Pakistan regaining control in Fata, US Senate told
WASHINGTON: Key US officials have told Congress that Pakistan was regaining control over the tribal areas and the North Waziristan operation can bring peace to the entire region if it succeeds.US Assistant Secretary of Defence Kelly Magsamen told a congressional panel that Pakistanis had deployed over 125,000 troops in Fata and was “increasingly gaining control over territory”.
“But at the end of the day, the situation in Fata is really a long-term governance challenge for Pakistan, in addition to a security challenge,” she added.
“So we’re encouraged by some of the steps they are making. Is it totally adequate? No. But we do think they are on the right trajectory.”
Ambassador James Dobbins, the special US envoy for Pakistan and Afghanistan, told the panel that after an extended effort to negotiate with the TTP, Prime Minister Nawaz Sharif had ordered a major military offensive designed to clear all militants, foreign and domestic, out of their major stronghold in North Waziristan.
He warned that in the short term, this offensive will present challenges to Afghanistan as innocent civilian refugees along with Afghan, Pakistani and other foreign militants flee across the border.
“In the longer term, however, if the Pakistani authorities deliver on their promise to deny the use of their territory to all militant groups, foreign as well as domestic, this effort will significantly enhance security in both Pakistan and Afghanistan.”
At a US Senate hearing on Afghanistan, US officials and lawmakers also focused on the North Waziristan operation, describing it as a delayed but much-needed action.
Senator Robert Menendez, who chairs the Senate Committee for Foreign Relations, drew attention to the operation, calling it “a long overdue move which indicates that their government is taking the threat from cross-border terrorist groups more seriously”.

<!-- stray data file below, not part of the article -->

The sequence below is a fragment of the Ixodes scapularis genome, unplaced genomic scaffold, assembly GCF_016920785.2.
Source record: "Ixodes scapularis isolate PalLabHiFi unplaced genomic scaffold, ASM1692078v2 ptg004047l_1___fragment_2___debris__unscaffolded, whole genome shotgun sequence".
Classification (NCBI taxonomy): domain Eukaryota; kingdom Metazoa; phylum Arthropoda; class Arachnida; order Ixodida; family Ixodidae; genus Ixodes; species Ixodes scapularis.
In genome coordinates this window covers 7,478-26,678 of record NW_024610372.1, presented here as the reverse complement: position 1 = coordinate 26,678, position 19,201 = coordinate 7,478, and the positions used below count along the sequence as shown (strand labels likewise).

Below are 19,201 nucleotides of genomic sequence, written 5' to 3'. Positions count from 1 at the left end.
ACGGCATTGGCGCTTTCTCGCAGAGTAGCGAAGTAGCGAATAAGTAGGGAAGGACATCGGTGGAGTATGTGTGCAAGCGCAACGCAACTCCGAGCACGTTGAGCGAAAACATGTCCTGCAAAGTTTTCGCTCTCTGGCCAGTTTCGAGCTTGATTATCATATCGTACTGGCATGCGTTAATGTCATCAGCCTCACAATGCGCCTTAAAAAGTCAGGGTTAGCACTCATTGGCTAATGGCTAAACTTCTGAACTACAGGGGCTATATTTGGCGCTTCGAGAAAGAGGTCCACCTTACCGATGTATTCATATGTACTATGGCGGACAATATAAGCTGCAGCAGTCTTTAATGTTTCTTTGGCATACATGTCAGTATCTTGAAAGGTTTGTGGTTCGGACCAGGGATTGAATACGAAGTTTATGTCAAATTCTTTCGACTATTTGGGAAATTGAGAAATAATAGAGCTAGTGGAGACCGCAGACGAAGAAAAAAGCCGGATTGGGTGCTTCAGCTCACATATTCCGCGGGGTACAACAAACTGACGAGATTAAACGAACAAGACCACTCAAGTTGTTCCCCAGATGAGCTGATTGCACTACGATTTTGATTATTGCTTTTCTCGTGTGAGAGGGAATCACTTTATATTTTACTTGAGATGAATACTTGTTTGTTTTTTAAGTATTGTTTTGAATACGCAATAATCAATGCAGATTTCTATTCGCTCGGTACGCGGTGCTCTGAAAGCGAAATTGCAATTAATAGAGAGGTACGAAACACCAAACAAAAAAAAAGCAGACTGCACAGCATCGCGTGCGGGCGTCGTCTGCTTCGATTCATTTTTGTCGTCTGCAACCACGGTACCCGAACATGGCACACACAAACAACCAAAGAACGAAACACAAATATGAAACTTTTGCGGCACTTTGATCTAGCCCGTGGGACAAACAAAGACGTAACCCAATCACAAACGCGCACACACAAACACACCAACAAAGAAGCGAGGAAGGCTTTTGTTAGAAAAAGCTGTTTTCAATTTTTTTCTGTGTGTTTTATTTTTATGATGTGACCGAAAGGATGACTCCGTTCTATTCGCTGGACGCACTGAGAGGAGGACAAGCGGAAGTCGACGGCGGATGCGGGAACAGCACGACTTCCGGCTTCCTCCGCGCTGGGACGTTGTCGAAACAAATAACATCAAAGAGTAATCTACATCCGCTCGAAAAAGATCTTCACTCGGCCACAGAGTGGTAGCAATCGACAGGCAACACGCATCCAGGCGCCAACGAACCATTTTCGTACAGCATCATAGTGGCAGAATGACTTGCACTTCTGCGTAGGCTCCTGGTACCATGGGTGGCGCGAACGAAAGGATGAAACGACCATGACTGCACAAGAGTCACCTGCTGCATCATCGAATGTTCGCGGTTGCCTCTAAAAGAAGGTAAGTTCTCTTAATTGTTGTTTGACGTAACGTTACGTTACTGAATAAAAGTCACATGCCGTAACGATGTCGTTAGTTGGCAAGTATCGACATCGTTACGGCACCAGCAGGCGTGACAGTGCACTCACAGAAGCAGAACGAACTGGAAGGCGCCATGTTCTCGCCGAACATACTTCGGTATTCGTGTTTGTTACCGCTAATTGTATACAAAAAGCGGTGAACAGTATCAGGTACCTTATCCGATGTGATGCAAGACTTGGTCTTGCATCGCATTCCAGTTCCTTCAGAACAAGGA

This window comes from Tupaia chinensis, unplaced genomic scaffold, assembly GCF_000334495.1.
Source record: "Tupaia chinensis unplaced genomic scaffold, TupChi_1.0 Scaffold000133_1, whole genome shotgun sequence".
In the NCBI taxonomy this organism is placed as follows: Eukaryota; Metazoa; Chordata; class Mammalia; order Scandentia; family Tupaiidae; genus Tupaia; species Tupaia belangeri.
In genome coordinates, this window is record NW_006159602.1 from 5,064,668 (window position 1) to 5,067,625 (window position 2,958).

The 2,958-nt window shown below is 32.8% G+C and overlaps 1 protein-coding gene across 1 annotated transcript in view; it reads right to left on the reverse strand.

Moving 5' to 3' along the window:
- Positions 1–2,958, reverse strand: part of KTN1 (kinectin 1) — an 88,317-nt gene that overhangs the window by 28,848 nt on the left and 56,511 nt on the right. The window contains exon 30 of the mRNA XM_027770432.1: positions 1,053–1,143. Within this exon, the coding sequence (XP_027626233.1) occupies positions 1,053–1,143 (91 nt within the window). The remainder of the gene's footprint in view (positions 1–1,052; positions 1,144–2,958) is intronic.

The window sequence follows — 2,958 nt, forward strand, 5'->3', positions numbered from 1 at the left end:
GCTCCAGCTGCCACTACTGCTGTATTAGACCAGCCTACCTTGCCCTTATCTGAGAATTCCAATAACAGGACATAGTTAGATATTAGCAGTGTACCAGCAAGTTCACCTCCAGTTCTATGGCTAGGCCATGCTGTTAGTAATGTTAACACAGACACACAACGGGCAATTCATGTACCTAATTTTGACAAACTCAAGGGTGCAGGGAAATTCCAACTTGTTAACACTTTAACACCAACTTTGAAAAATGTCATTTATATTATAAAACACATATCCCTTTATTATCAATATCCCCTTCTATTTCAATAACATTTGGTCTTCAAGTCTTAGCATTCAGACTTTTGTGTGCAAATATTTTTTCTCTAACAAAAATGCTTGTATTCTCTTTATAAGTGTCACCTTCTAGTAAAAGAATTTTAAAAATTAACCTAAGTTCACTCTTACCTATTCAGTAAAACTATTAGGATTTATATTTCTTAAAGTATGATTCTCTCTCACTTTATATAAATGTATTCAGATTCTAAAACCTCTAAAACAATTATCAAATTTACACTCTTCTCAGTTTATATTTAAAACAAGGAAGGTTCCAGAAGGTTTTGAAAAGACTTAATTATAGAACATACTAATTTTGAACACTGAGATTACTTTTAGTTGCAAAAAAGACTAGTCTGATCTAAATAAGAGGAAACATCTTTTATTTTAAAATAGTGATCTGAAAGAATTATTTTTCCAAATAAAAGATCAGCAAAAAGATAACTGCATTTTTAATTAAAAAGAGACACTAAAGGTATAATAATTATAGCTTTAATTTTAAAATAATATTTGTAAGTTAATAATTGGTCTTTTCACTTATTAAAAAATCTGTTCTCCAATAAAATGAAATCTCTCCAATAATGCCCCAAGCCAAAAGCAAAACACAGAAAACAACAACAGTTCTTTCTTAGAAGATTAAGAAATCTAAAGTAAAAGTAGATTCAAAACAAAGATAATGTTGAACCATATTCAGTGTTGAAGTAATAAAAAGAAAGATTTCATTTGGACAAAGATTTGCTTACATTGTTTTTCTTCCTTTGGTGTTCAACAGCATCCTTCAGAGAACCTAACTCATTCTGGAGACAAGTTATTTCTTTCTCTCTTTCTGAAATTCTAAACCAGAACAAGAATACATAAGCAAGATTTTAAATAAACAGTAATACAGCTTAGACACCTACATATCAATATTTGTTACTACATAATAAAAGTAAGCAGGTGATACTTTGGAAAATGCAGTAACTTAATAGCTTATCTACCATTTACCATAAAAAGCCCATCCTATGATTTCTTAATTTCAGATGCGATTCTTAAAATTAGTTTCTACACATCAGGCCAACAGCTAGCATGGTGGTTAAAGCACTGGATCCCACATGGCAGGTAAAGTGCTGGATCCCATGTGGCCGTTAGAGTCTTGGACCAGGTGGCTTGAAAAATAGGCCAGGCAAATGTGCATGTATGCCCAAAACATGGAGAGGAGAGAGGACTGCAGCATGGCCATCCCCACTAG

Ambassador Dobbins told the panel that among Afghanistan’s neighbours, Pakistan probably has “the greatest potential for influence over Afghanistan’s future, for better or worse”.
He said that in the past, Pakistan had projected influence in Afghanistan “by its toleration of and even support for Afghan militants” but the growth of an indigenous militant threat to Pakistan’s own constitutional order persuaded Islamabad to reconsider its position.
Ambassador Dobbins noted that links between the Afghan and Pakistani Taliban made the option of tolerating Taliban “increasingly costly and ultimately unsustainable strategy and one that most of the Pakistani leadership now recognise as wholly unsustainable”.
Senator Menendez observed that the Pakistanis still worried about Washington’s commitment to staying in the region and were making judgments based on that. He said he still doubted if the Pakistanis were going to do very much to the Haqqani network.
Responding to a question about Pakistan’s influence in the region, Ambassador Dobbins said Pakistan’s behaviour would be one of the main sources of leverage on the Taliban.
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